Despite decades and millions of dollars of international aid, Cambodia remains among the 10 worst places in the world to be a mother or a child, ranking alongside some of the poorest countries in Africa, according to a Save the Children-USA report released this week.
Cambodia ranked 100th out of the 110 countries in Save the Children’s “State of the World’s Mothers” report. Cambodia and Nepal are the only Asian nations, among African countries such as Eritrea, Gambia and the Democratic Republic of Congo, at the bottom of the list.
The Save the Children report stated that the countries were ranked according to factors including infant mortality, survival rates for women during childbirth, literacy rates for women and access to clean water in determining its rankings. Of the 110 nations studied, 19 were in the developed world and 91 were developing countries.
Ly Sophat, program director at Friends/Mith Samlanh, an NGO serving street children, agreed with Cambodia’s ranking.
“One hundred out of 110 is accurate…according to what we have in reality in Cambodia today,” Ly Sophat said Thursday. According to a report by the UN Children’s Fund in December, Cambodia was ranked as having the worst infant mortality rate in East Asia. Unicef reported that 45 percent of Cambodian children are malnourished, 45 percent have not been immunized against measles, and 66 percent do not have access to safe water.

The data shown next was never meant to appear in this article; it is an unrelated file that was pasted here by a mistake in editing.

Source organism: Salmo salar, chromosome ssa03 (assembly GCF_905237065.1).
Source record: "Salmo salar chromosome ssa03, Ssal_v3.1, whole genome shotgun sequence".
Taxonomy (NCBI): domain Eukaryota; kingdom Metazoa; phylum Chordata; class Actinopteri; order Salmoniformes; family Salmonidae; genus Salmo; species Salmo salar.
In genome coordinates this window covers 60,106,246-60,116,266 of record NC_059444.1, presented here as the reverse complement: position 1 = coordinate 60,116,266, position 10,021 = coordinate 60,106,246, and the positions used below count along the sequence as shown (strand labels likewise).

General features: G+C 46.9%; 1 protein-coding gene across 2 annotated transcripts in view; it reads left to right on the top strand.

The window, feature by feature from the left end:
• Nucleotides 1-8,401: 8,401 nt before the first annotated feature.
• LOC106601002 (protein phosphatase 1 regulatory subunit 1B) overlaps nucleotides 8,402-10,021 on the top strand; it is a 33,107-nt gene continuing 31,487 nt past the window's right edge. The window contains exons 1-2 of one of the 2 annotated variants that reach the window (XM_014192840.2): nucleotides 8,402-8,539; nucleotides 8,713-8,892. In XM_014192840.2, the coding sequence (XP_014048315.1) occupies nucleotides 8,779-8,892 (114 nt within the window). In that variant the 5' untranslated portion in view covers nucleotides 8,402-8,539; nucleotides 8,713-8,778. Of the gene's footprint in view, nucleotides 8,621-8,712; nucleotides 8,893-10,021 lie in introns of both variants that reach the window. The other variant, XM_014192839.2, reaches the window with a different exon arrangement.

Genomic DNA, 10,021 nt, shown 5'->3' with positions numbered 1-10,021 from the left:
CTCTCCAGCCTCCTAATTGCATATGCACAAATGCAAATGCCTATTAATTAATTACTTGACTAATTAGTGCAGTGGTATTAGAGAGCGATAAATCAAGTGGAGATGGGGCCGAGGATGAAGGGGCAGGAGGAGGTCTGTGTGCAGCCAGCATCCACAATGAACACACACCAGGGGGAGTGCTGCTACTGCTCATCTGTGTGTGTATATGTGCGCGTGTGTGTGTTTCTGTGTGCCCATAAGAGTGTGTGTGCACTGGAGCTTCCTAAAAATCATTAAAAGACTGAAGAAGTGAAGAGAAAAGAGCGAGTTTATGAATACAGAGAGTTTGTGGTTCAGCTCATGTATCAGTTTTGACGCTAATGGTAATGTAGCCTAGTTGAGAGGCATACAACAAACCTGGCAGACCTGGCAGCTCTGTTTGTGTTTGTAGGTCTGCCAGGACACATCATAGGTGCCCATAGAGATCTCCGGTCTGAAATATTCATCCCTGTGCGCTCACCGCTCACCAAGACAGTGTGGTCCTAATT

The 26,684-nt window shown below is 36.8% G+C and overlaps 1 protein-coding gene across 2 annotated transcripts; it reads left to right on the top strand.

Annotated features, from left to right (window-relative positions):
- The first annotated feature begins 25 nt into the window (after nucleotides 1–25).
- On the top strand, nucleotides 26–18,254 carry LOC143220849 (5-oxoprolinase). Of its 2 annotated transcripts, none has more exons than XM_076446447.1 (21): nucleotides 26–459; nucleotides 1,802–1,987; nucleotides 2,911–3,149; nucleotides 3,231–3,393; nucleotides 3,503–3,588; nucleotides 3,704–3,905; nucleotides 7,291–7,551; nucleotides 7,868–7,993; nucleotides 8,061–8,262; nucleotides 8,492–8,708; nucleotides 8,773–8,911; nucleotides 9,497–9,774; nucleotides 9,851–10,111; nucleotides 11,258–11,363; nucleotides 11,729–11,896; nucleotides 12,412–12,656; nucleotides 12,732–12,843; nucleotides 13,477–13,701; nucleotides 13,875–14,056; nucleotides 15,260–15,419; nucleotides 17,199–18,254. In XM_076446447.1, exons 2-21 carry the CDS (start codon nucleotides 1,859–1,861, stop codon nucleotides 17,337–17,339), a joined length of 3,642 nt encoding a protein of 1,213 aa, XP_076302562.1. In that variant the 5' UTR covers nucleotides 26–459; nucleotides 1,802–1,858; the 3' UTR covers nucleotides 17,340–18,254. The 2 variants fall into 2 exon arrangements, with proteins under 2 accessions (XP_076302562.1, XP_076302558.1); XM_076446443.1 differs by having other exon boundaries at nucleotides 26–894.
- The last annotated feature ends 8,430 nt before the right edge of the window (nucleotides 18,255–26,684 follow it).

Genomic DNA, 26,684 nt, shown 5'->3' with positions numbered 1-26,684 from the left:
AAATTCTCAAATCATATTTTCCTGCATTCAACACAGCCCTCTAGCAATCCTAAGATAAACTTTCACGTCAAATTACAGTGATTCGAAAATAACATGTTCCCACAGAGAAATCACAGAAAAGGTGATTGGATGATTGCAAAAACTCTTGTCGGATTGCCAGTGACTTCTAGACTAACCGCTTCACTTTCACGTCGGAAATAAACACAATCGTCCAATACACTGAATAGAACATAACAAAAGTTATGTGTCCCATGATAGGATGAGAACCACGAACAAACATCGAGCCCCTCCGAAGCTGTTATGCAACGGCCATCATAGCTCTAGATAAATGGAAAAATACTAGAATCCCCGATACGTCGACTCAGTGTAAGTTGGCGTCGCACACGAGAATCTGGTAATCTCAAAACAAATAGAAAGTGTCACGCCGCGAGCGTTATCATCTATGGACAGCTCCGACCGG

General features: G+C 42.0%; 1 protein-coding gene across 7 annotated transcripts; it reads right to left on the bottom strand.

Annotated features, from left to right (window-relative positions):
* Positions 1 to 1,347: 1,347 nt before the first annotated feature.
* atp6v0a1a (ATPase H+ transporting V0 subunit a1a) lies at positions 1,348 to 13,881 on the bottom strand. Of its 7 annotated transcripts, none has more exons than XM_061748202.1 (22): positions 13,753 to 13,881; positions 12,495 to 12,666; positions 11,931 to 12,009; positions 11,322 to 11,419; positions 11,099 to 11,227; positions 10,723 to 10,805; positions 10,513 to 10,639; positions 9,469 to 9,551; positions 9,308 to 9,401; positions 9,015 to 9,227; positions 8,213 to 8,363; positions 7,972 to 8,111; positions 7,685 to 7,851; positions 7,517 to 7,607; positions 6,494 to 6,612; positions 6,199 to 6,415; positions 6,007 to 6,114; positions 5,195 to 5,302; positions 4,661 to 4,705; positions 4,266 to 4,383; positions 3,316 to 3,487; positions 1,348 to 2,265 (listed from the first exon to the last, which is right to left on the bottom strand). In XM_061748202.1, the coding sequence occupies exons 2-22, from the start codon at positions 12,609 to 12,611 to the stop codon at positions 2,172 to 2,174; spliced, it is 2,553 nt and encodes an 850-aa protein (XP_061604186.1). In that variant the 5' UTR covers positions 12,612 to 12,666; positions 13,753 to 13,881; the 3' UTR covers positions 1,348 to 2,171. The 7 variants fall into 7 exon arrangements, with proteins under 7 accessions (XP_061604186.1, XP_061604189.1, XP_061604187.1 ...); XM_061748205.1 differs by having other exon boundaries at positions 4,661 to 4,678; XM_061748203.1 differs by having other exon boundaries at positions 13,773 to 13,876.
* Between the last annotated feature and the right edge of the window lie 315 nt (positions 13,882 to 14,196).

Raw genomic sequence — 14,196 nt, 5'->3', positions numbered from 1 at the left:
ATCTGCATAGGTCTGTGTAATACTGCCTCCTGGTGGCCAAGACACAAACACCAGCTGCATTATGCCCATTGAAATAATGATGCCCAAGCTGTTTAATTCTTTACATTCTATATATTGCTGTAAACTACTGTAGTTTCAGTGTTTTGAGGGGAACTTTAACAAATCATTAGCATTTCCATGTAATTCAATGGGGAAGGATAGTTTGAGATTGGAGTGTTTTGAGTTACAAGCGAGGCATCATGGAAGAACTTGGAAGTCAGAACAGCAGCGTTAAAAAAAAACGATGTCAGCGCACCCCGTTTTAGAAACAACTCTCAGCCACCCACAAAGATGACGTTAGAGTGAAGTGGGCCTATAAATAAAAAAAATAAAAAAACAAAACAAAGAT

Dr Severin von Xylander, medical officer for child health and development for the World Health Organization, however, said Thursday that Cambodia has come a long way, and expressed skepticism over the Save the Children report’s dire findings.
“I don’t know if one can sustain that,” he said of Cambodia’s ranking as one of the worst places for mothers.
“One should pay attention to mother and child issues, for instance, child mortality rates and mother’s literacy rates…. The government recognizes that,” he said.
Repeated attempts to reach officials with the Ministry of Health were unsuccessful Thursday.
Health Minister Nuth Sokhom said he couldn’t immediately comment. Secretaries of state Ung Phirun and Mam Bunheang said they were busy in meetings.
Chan Rith, 20, a homeless mother in Phnom Penh, said she and her husband earn a combined 5,000 riel a day, collecting and selling plastic bottles and scrap.
“That’s enough [to feed the family] for the morning, but in the evening, there’s almost nothing,” she said Thursday, from the fly-infested sidewalk in Phnom Penh, where she lives with her husband and one-year-old daughter.
She said she worries about her daughter’s future and what will happen when it comes time to enroll her in school.
“I can’t afford a house or to register her [for school].”
Chan Rith said she doesn’t want her daughter to grow up this way, but she doesn’t feel she has a choice.
“There’s no way to move,” she said. “I don’t think there is another better place.”